The brass cannot be taken as a political ingénue. It is well aware of the day’s headlines. There is no cause to suspect a situational awareness deficit in the year long hiatus from soldiering the brass is provisioned at Raksha Bhawan immediately prior to stepping up to the rank. That it has nevertheless chosen to tread where it should not implies it has been put to it.
From where such pressure originates can easily be divined. The national security establishment is headed by Ajit Doval, who fired the first shot of the campaign by going beyond his brief as a government official in calling for a strong government for another ten years. The Pulwama aftermath provided an opportunity to showcase such a government (never mind that miscued choreography led to the proverbial slip by his political principal over the relationship of nuclear weapons and Diwali).
There are three possibilities.
The first is if the services want to paper over their showing that has come under some valid questioning. This is understandable, mitigating their media interventions somewhat.
The second is a deficit of moral courage in the brass.
Or third, there is a likemindedness with its national security supervisors. The former is but a step away from the latter. Neither is edifying and spell of politicization, incipient (in case of lack of moral fibre) or underway (in case of perspective sharing).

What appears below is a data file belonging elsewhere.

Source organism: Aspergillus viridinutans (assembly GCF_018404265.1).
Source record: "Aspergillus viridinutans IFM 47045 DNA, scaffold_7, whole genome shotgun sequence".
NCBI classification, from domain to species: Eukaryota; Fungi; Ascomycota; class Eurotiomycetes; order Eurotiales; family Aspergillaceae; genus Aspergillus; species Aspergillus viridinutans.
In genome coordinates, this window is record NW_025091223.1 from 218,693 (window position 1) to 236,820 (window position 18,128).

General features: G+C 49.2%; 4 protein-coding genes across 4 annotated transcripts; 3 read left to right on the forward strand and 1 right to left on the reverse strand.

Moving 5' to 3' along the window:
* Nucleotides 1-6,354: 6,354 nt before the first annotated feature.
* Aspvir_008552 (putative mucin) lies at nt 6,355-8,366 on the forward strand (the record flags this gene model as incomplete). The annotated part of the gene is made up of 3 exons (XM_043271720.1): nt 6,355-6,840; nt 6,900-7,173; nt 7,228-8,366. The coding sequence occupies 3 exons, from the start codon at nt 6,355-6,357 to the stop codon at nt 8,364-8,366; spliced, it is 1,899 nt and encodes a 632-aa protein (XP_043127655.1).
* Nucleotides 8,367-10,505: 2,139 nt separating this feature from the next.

This is a significant apprehension worth voicing since polls are underway. If the situation is at such a pass at five year mark of this regime, what could happen if it is given another lease?
There are four referents for a military’s primary loyalty: the Constitution represented by the president; the government stewarded by a cabinet accountable to the parliament; a political leader vesting authority in his person; and the ‘nation’, comprising the people. Politicisation is when the military fails to arrive at the right choice of or balance between the four.
It is easy to spot politicization in the third case, of personalisation of authority. Even so it cannot be ruled out as a prospective downhill destination five years on. There are bhakts in the military, with a social media line to bhakts amongst veterans. There are authoritarian tendencies in the system, on display in decision making ranging from demonetization to the Balakot strike and and a personality cult centering on a potential Hindu-hriday samrat or Loh Purush II. With deep-selection of chiefs now normalised, it is unlikely that strong leadership can emerge to decelerate such an outcome.